Good news! Petrol prices start to slide

Fuel prices finally dip_August 2022_01


New figures released today (16 August 2022) show that the average prices of petrol and diesel at UK forecourts have taken a nosedive – with six consecutive weeks of drops bringing the cost of a litre down to levels not seen since early June.

Right now, the average litre of petrol will set you back 174.19p, still a huge figure but a long way down from the peak of 191.55p seen in early July. Diesel has followed the same pattern, sliding down from a high of 199.22p six weeks ago to 185.16p today. In cash-in-the-pocket terms, it means a typical 15-litre tank of petrol will cost around £2.60 less today than it did a month or so ago.

You only have to look at the graph shown here to see that the recent drop is notable both for its steep downward slope but also for being sustained over a considerable period. Not since the Covid pandemic hit in early 2020 – slamming the brakes on transport and slashing fuel prices as demand dropped way below supply – have we seen such a significant drop. Of course, two years of price rises mean there’s still a long way to go before the near £1-per-litre lows of the pandemic could be reached again, but with prices of home energy leading a huge spike in inflation it’s reassuring to see that some things are getting cheaper.


Fuel prices finally dip_August 2022_02


The price of petrol is generally closely aligned with the cost of crude oil: when oil costs rise, so does petrol. The war in Ukraine caused a huge spike in crude oil prices in March this year, passing $130 per barrel, followed by wild fluctuations between around $100 and $125. This week they’ve dropped further, nearing $90 per barrel. There’s still uncertainty as to where those prices will go next, with some investors banking on a return to $130-per-barrel later in the year and others suggesting the decline will continue.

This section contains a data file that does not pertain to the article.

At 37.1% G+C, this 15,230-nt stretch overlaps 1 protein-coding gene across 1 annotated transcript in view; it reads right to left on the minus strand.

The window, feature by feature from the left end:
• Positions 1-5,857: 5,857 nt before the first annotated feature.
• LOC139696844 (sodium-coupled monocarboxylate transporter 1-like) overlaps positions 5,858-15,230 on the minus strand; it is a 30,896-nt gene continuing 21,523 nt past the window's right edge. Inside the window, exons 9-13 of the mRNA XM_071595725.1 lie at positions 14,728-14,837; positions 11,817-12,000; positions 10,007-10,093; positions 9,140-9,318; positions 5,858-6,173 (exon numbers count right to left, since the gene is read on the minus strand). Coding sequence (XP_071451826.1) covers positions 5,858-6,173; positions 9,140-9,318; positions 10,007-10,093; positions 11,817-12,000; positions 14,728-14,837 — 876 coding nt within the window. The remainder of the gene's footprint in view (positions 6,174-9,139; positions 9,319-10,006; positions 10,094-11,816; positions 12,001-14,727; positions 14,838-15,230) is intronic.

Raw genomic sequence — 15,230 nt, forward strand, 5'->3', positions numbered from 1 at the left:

Of course, there’s a delay before any change in the price of crude oil is passed on to consumers at petrol pumps, and other costs are added along the way in the form of refining and transporting the fuel. Those costs have been increasing, forcing forecourt prices to rise more than crude oil costs. Last month, the Competition and Markets Authority (CMA) conducted a review to see whether the 5p-per-litre fuel tax cut announced in the Spring Budget was being passed on to customers. It revealed that ‘refining spread’ – the difference between crude oil prices and the wholesale petrol prices that forecourts have to pay – has been growing. In June 2021, crude oil contributed to around 30p per litre of the cost of fuel at the forecourt, with refining spread adding about 10p. A year later, crude oil accounted for about 50p per litre while refining spread contributed 35p to the total. The CMA has since launched a study into that growing gap between oil prices and wholesale petrol costs to see whether there are legitimate reasons for the growth in refining spread, which accounts for over 40% of the rise in fuel prices, with initial findings due this autumn.